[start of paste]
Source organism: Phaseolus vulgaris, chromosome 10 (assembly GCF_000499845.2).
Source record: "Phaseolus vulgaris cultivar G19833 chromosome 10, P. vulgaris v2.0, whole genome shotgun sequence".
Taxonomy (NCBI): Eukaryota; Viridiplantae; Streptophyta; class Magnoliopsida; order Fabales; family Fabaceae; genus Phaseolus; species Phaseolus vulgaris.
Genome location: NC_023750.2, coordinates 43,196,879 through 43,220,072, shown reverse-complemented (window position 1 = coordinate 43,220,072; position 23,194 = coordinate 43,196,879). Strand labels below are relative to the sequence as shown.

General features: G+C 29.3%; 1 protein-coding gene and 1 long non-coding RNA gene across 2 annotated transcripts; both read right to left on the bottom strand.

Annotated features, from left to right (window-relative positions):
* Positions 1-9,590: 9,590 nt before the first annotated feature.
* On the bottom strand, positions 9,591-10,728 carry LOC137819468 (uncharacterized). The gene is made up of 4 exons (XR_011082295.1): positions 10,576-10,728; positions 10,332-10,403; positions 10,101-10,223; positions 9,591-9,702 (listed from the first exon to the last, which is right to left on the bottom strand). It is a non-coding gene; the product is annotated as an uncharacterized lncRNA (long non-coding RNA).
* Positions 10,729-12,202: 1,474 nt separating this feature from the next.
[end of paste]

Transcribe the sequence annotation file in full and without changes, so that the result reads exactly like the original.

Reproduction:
Source organism: Phaseolus vulgaris, chromosome 10 (assembly GCF_000499845.2).
Source record: "Phaseolus vulgaris cultivar G19833 chromosome 10, P. vulgaris v2.0, whole genome shotgun sequence".
Taxonomy (NCBI): Eukaryota; Viridiplantae; Streptophyta; class Magnoliopsida; order Fabales; family Fabaceae; genus Phaseolus; species Phaseolus vulgaris.
Genome location: NC_023750.2, coordinates 43,196,879 through 43,220,072, shown reverse-complemented (window position 1 = coordinate 43,220,072; position 23,194 = coordinate 43,196,879). Strand labels below are relative to the sequence as shown.

General features: G+C 29.3%; 1 protein-coding gene and 1 long non-coding RNA gene across 2 annotated transcripts; both read right to left on the bottom strand.

Annotated features, from left to right (window-relative positions):
* Positions 1-9,590: 9,590 nt before the first annotated feature.
* On the bottom strand, positions 9,591-10,728 carry LOC137819468 (uncharacterized). The gene is made up of 4 exons (XR_011082295.1): positions 10,576-10,728; positions 10,332-10,403; positions 10,101-10,223; positions 9,591-9,702 (listed from the first exon to the last, which is right to left on the bottom strand). It is a non-coding gene; the product is annotated as an uncharacterized lncRNA (long non-coding RNA).
* Positions 10,729-12,202: 1,474 nt separating this feature from the next.